<em>Beautiful, the Carole King Musical</em> Opens in San Francisco

Premiering in San Francisco before its January New York opening,, is yet another Juke box musical. But unlike other recent musical biographies about musical careers, the Carole King story is really about music making.
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What could be better than a Jukebox Musical set on a Greek Island? One set in an office building where Jewish married couples write songs for black stars to sing.

Premiering in San Francisco before its January New York opening, Beautiful, The Carole King Musical, is yet another Juke box musical. But unlike other recent musical biographies about musical careers, the Carole King story is really about music making.

Set in the hey day of The Brill Building's famous song spinning mill, the show, with book by Douglas McGrath, hits the highlights and lowlights of Carole King's songwriting and personal partnership with her husband, Gerry Goffin. And like any great romance turned sad divorce, their partnership yielded beautiful songs.

If you spent hours of your formative youth contemplating Carole King's bare feet and her blurred cat on the Tapestry album cover, (I'm sure I'm not the only one) then Beautiful, the Carole King Musical could make you giddy and verklempt.

Against the backdrop of the evolution of popular music, Beautiful celebrates King's evolution into maturity and independence. The formula -- a Behind the Music -- behind the lyrics narrative, accompanied by a Greatest Hits song list -- provides oodles of pop junkie trivia. But thankfully, the show has a few more dimensions. Beautiful applauds the journey of a nice Jewish girl from Brooklyn who becomes a teenage team player hit-maker and emerges as a singular singer-songwriter who comes into her own.


Jessie Mueller is excellent as Carole King, née Carol Klein. It's a tricky task to play a look-a-like sound-a-like icon and perform the role as a character and not a celebrity impression. Mueller's voice is not an exact reproduction of King's, but it projects her voice's clear, resonant loveliness -- injected with a jolt of soulfulness.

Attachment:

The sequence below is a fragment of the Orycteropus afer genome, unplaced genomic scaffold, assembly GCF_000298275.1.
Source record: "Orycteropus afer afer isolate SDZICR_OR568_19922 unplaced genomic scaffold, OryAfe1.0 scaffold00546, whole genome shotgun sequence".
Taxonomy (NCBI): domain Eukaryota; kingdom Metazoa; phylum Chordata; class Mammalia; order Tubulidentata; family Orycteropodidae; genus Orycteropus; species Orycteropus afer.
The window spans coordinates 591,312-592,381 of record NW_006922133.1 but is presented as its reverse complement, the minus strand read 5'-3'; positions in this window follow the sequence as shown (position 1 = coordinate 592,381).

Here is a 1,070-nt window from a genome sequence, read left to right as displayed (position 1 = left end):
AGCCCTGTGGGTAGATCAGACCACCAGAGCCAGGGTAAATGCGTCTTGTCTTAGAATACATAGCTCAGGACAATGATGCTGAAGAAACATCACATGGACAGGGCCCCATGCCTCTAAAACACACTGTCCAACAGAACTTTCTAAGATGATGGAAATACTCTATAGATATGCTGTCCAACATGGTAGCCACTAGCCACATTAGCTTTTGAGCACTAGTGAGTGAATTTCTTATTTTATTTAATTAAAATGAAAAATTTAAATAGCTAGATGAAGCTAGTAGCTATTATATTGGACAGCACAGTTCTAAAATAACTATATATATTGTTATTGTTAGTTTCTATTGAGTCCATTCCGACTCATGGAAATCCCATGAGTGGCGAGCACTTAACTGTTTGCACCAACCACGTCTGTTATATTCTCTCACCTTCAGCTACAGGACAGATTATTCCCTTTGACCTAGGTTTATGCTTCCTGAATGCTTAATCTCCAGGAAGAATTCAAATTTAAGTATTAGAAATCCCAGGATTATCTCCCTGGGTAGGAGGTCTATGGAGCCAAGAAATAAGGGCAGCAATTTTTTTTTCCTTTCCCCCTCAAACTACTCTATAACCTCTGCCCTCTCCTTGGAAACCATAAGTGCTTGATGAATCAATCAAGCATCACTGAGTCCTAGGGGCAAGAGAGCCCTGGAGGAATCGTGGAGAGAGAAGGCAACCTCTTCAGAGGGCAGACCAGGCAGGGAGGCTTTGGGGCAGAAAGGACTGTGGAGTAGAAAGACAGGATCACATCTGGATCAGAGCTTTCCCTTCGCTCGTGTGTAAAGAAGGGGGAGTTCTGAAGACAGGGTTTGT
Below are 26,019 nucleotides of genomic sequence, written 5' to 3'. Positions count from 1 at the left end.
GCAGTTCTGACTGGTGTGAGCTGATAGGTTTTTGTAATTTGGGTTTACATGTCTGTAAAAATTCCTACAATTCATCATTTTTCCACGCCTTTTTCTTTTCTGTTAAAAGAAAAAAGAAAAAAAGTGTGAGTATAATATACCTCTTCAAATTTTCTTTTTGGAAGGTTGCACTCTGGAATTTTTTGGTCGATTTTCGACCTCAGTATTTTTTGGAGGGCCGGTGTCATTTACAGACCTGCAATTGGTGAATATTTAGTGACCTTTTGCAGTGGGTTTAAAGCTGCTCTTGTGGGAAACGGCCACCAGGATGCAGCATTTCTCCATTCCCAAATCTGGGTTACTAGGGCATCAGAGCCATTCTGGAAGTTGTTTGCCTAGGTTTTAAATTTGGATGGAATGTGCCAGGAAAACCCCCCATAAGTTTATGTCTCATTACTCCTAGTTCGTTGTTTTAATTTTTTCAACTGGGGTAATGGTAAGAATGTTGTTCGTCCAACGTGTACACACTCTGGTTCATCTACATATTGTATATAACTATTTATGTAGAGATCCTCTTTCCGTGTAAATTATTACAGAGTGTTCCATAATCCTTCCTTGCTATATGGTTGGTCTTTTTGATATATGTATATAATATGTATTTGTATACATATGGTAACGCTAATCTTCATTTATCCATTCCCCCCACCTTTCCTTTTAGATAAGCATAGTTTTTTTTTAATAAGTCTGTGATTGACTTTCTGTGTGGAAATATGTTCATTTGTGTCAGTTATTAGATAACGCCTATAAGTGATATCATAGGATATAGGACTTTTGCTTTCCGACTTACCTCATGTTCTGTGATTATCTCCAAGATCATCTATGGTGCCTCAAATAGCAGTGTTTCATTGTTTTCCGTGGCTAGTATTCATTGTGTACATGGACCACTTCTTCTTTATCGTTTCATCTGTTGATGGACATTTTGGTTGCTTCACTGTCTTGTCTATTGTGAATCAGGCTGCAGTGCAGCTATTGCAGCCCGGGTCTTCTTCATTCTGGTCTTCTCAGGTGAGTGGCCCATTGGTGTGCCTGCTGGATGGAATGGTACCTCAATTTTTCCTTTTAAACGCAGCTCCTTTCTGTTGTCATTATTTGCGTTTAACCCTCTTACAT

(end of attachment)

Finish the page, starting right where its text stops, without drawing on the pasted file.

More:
Jake Epstein plays Gerry Goffin, a brilliant lyricist and lousy husband. Epstein is commendable for rousing a degree of sympathy instead of hisses for this conflicted guy who breaks our Carole's heart.


Much of what is fun in this record-lover's Broadway musical is hearing the paired down solo piano versions of famous hits, followed by the famous recordings which burst with rhythm, strings and guitar arrangements. It's a thoroughly enjoyable way to show and tell about the catalogue of Goffin/King songs made famous by so many Doo-Wop and R&B vocalists.

Director Marc Bruni and playwright Douglas McGrath have cleverly crafted these before and after, back-to-back musical makeovers that weave together the character-driven creative process with flashy Broadway showmanship. We see the songwriting teams create and compose and demo the unplugged version -- and then we watch the pop- soul stars perform the lushly orchestrated numbers decked in sequins and color coordinated duds.

Goffin-King songs like The Shirelles' "Will You Love Me Tomorrow?" The Chiffons' "One Fine Day" and The Drifters' "Up on a Roof," are staged with American Bandstand splash. As in Dreamgirls, the years between the packaged Fifties and the liberated Sixties are marked with changing fashions, mores and musical styles. Like Dreamgirls, we see fashions go from glitter to groovy, hair goes from high to long. Josh Prince's choreography and Alejo Vietti's splashy girl group and boy band costume design bring eye-candy to the sound candy.

2013-10-10-BeautifulSF0205email.jpg All Photos by Joan Marcus

Like Dreamgirls, Beautiful shows artistic collaborations, infidelities and jealousies and stylized musical numbers . Dreamgirls shows the black stars on stage and backstage. Beautiful reveals the Jews in the cubicles writing songs for these stars.

The show also tells the story of Cynthia Weil and Barry Mann, the songwriting team in the next cubicle over. Anika Larsen and Jarrod Spector play Weil and Mann, another husband-wife team who were both friends and rivals of the Goffin/King hit machine.

Weil's brash confidence and Mann's neurotic neediness bring some laughs to the play. (As does Carole's self-deprecating Barbara Streisand-esque quips.)

The two team's competition and dueling song pitches bring an American Idol appeal and a useful brisk pacing to a play in which people are often sitting on piano benches. Each demo their songs for impresario-tastemaker Don Kirshner ( played by Jeb Brown) who decides whether Mann-Weill's "He's Sure the Boy I Love" or Goffin-King's "Will You Still Love me Tomorrow?" will be sung by The Shirelles.

The Shirelles' 1960 version of "Will You Still Love Me Tomorrow?" is great. But when Carole King records it on Tapestry, it is raw and vulnerable and beautiful. By then, its 1971 and she has traded her troubled marriage, her Brill building office and her mousey hair-do for her famous Jewish curls and a piano at Carnegie Hall.

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